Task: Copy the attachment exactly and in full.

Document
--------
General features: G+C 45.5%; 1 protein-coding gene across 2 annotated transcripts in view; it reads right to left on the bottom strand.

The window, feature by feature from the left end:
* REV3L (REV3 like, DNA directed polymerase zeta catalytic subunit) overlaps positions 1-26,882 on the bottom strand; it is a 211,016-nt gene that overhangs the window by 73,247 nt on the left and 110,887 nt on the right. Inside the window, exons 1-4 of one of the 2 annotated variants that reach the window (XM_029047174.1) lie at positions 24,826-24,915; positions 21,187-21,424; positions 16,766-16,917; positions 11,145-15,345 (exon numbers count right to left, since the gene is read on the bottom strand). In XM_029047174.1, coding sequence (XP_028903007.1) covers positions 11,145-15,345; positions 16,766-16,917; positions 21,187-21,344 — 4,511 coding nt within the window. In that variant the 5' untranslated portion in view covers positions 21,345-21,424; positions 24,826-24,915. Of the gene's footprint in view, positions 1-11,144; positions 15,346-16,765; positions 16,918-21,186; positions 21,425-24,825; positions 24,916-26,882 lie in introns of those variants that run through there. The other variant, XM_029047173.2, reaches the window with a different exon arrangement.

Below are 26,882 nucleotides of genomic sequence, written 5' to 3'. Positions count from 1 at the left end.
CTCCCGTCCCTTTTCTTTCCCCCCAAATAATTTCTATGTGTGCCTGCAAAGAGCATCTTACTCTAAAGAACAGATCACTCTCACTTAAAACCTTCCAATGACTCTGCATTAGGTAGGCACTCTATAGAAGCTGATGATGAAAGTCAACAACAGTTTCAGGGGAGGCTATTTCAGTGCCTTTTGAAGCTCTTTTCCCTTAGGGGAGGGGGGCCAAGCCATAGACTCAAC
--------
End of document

General features: G+C 45.5%; 1 protein-coding gene across 2 annotated transcripts in view; it reads right to left on the bottom strand.

The window, feature by feature from the left end:
* REV3L (REV3 like, DNA directed polymerase zeta catalytic subunit) overlaps positions 1-26,882 on the bottom strand; it is a 211,016-nt gene that overhangs the window by 73,247 nt on the left and 110,887 nt on the right. Inside the window, exons 1-4 of one of the 2 annotated variants that reach the window (XM_029047174.1) lie at positions 24,826-24,915; positions 21,187-21,424; positions 16,766-16,917; positions 11,145-15,345 (exon numbers count right to left, since the gene is read on the bottom strand). In XM_029047174.1, coding sequence (XP_028903007.1) covers positions 11,145-15,345; positions 16,766-16,917; positions 21,187-21,344 — 4,511 coding nt within the window. In that variant the 5' untranslated portion in view covers positions 21,345-21,424; positions 24,826-24,915. Of the gene's footprint in view, positions 1-11,144; positions 15,346-16,765; positions 16,918-21,186; positions 21,425-24,825; positions 24,916-26,882 lie in introns of those variants that run through there. The other variant, XM_029047173.2, reaches the window with a different exon arrangement.

Below are 26,882 nucleotides of genomic sequence, written 5' to 3'. Positions count from 1 at the left end.
CTCCCGTCCCTTTTCTTTCCCCCCAAATAATTTCTATGTGTGCCTGCAAAGAGCATCTTACTCTAAAGAACAGATCACTCTCACTTAAAACCTTCCAATGACTCTGCATTAGGTAGGCACTCTATAGAAGCTGATGATGAAAGTCAACAACAGTTTCAGGGGAGGCTATTTCAGTGCCTTTTGAAGCTCTTTTCCCTTAGGGGAGGGGGGCCAAGCCATAGACTCAAC